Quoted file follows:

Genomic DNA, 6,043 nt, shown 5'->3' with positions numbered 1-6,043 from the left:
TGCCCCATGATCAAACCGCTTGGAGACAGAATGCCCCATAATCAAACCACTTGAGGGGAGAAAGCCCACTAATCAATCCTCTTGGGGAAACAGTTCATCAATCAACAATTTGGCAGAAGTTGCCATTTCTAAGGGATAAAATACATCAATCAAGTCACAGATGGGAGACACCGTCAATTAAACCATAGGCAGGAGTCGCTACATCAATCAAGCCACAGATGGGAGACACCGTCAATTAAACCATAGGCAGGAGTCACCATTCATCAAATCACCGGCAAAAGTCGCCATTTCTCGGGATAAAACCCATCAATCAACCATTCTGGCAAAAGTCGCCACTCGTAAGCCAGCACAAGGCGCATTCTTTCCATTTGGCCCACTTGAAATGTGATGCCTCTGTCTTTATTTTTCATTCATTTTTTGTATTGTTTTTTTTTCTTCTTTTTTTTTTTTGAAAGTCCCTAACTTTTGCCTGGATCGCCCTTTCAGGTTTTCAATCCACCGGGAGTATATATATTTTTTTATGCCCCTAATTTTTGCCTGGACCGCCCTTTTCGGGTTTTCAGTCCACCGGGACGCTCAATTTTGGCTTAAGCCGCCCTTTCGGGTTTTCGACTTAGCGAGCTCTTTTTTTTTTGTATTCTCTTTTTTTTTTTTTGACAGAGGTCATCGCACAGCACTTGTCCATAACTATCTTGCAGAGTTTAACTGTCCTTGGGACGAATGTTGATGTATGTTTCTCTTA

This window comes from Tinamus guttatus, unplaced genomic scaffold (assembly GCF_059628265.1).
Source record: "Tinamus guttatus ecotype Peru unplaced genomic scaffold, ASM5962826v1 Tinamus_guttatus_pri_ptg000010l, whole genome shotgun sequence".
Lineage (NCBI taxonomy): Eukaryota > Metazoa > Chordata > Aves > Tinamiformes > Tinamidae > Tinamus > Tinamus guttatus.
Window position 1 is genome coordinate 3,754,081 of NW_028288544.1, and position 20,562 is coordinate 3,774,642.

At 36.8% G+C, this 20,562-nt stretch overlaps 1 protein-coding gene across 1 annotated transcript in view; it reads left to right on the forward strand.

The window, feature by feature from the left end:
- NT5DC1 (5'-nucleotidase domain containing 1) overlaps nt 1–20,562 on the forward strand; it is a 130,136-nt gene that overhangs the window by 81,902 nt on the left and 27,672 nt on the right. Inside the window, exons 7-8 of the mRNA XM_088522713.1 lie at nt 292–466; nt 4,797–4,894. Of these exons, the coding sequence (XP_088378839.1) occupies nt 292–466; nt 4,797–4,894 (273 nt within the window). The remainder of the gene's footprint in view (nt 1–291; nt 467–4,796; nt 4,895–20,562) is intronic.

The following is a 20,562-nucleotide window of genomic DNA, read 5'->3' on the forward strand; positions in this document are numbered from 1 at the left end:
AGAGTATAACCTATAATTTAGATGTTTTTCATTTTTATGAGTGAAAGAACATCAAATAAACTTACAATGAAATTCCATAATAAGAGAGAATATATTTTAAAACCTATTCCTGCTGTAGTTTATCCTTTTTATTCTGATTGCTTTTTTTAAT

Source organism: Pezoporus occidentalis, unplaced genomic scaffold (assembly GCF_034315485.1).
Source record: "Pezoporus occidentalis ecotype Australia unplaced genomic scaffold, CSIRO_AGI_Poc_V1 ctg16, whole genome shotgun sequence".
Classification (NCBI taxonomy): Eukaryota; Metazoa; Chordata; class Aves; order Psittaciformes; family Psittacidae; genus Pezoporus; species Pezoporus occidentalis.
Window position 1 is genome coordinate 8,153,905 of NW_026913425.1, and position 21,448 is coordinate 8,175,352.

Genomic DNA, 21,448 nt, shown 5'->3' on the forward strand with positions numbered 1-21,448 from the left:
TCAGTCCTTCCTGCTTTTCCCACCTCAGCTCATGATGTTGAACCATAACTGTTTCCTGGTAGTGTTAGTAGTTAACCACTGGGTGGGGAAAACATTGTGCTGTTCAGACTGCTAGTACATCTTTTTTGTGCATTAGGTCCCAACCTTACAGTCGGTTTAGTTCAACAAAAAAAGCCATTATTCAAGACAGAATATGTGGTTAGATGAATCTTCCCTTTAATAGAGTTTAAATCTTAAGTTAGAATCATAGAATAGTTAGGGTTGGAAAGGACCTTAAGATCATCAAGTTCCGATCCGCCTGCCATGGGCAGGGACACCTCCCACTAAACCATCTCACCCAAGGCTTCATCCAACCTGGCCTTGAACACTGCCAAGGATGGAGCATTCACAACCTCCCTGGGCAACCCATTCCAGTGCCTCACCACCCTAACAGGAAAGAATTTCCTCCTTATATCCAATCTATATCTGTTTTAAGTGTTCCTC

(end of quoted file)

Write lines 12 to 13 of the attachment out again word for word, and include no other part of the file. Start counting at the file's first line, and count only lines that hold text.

Source organism: Pezoporus occidentalis, unplaced genomic scaffold (assembly GCF_034315485.1).
Source record: "Pezoporus occidentalis ecotype Australia unplaced genomic scaffold, CSIRO_AGI_Poc_V1 ctg16, whole genome shotgun sequence".